Cornwall is a beautiful and mysterious place. Under the Roman occupation of the British Isles, Cornwall, like Scotland and parts of Wales remained only nominally under Roman control. The Romans, following the Greek habit, referred to all non-Romans by the Greek term ‘keltos’ (Latin: celtus), which roughly translates as ‘barbarian’. This term never referred to a specific ethnic or cultural group, but served the specific purpose of drawing a psychological and physical line between the Romano-Greek culture (which was considered superior), and cultural groupings that were not historically connected to either Greece or Rome. These cultures, when referred as ‘keltos’ are clearly depicted as ‘inferior’ social constructs, not worthy of consideration or equal treatment. The ‘keltic’ cultures, and the people who adhere to them, are viewed as being highly exploitable commodities that lack the inherent ‘humanness’ that define Greek and Roman existence. In modern parlance, the term ‘keltos’ represents a derogatory racial term, but it has been embraced by certain groups of modern British people who happen to be born in the furthest geographical areas of the British Isles. To these people, the original term ‘keltos’ has been turned on its head and is assumed to refer to a particular human cultural grouping, and to the language associated with this grouping. This is a clear example of inverted thinking. Terms of abuse are taken on by groups as if they are positive badges to be worn with honour.
In reality, the idea of celtic-ness is a myth that has no basis in the science of genetics. The tribes that this term originally referred to are long gone, together with their cultures and languages. Such was the contempt that the Greeks and Romans had for these people that they did not bother to record any details about them, other than how many were killed in battle, or enslaved within Greco-Roman society. The only history that exists at all about these disparate people is that written by the Greeks and Romans themselves – as it is assumed that these tribal people did not practice writing, etc. Cornish nationalism is partly geographical in nature – the area that comprises Cornwall is isolated on the southwest coastal area of the UK, with only the Atlantic Ocean surrounding its northern and southern boundaries. The further west the geographical location, the less population density exists, and there is a sense of being ‘cut off’ from the rest of the UK. English is the language of Cornwall, but there exists the remnants of an old Briton language that is often referred to as ‘Celtic’, or ‘Gaelic’. Similar languages were probably spoken by the tribal peoples of ancient Briton prior to the Roman invasion, and the later invasions of the Angles, Saxons, and Danes, etc. Modern British culture prevails, in one form or another, all over the British Isles, with various areas of presumed ‘distinctiveness’ here and there. This is modern (or post-modern) British culture coloured in part by echoes of past history. Cornish nationalism evolves around the remnants of an old Briton language spoken by a very small minority living in the area. A particular and very ‘modern’ phenomenon that is evident in Cornwall is the open support of racist political parties such as the British National Party (BNP), and United Kingdom Independence Party (UKIP). Placards and large billboards can be seen, usually in prominent places near major roads, radicalizing and demonising foreigners, and ethnic minorities. The local people accept this display of ignorance mostly without comment. Whilst demanding that these modern British people be granted ‘minority status’, the very same people strive politically to deprive other – non-Cornish people – of exactly the same right. This situation is compounded by rural poverty. The majority of working class Cornish people are kept in cultural and material abject poverty by a minority of conservative farmers, landowners and landlords. This minority ensures, through their corrosive conservatism, that this general level of ignorance is maintained from one generation to the next in a continuous charade that is deliberately misinterpreted as ‘celtic’ culture. The middle class nature of Cornwall’s conservative elite represents the pro-hunting lobby that actively keeps the majority of its citizens ‘asleep’, or at least semi-conscious, whilst fed on a diet of racist separatism.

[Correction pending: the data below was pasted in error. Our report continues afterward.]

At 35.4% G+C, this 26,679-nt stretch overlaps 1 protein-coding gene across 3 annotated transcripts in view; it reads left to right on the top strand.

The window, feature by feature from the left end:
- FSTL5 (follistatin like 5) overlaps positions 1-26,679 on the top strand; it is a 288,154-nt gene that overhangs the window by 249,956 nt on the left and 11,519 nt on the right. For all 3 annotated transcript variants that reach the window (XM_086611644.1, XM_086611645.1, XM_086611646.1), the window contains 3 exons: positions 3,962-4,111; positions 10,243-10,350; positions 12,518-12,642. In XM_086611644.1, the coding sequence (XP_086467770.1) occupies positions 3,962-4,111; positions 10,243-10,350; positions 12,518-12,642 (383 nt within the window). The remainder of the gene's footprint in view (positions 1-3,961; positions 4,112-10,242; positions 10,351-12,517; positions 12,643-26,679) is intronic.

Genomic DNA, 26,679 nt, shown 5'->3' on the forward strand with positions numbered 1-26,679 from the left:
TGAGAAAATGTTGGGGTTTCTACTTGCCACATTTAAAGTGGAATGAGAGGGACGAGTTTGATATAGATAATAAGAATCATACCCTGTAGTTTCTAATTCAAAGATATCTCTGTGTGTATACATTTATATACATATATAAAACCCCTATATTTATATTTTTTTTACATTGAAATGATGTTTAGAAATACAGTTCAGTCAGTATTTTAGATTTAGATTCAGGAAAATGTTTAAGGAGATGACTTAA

This has led to local campaigning within Cornwall to have the myth of Cornish ‘celtic’ culture officially recognised – which amounts to a step back into feudal times. Such has the pressure been for the actualisation of this myth that the Tory government will announce today (24.4.14) that under EU legislation, the people of Cornwall will be granted ‘National Minority’ status. The plethora of contradictions is immense. Many in Cornwall are intolerant to others, whilst peddling the myth that the Cornish are racially ‘special’, whilst at the same time supporting UKIP which would withdraw from the very European Union that has granted the Cornish minority status! Within Cornish nationalist literature there is no mention of the status of ethnic minority people living in Cornwall, or the status of EU migrants legally travelling to the area for work.